Key resources for planning for death
Compassion in Dying was set up by Dignity in Dying but is quite separate from their campaign (for more on that, see under Assisted Dying). The website provides excellent information on your right to make decisions about your own treatment, about advance decisions and powers of attorney. It also has information specific to Scotland. The ‘Info Library’ tab on the website gives access to a range of leaflets, information packs and forms, as well as a phone helpline; one excellent resource is their leaflet Starting the Conversation. If you then wish to make an Advance Decision, you can optionally do so online through their spin-off My Decisions website or request a hard copy form through the post.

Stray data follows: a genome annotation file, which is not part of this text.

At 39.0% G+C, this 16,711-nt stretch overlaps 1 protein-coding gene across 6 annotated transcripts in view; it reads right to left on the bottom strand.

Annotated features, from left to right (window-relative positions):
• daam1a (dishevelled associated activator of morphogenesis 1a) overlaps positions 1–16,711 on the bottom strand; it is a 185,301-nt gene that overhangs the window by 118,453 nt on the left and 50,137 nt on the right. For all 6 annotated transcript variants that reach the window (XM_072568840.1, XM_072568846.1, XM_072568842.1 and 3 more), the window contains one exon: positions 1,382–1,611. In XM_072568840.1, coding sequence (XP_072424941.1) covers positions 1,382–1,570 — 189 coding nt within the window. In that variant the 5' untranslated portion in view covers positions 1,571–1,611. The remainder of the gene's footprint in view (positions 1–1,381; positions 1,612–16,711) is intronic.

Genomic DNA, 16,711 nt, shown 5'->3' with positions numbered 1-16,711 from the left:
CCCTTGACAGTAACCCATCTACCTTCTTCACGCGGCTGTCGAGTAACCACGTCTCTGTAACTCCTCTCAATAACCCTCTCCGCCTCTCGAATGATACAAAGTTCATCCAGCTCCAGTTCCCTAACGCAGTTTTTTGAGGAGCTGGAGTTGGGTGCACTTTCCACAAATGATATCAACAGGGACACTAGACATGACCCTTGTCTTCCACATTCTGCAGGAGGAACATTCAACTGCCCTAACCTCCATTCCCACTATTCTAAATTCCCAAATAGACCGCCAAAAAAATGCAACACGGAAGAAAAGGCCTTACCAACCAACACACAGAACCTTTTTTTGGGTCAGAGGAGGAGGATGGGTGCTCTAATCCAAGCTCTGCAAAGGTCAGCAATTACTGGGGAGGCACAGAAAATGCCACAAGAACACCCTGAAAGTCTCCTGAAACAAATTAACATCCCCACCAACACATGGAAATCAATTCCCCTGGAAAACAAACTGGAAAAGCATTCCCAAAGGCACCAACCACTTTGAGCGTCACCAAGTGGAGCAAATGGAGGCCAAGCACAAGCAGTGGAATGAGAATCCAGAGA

ADA (Advance Decisions Assistance) is another charity which is specifically focused on raising awareness of Advance Decisions and helping people complete them. They offer one-to-one help either to write an AD or to review one you have written, in order to ensure that it will be valid.
Many of the resources referred to in other sections of this material, such as those available from Marie Curie and from Dying Matters, will provide practical help in preparing for death and the many issues that patients and their families may wish to consider.
Information on organ donation, and an online route for registration, are available from an excellent NHS site. The Methodist Church among others supported the Flesh and Blood campaign to encourage donation, and various materials are still available on their site.
The information on medical decisions provided above is believed to be accurate but can only summarise a complex area of law. Different laws apply in the varying parts of the United Kingdom and of course in other jurisdictions. For more in-depth information on medical responsibilities and ethics, the key document from the General Medical Council is Treatment and Care Towards the End of Life.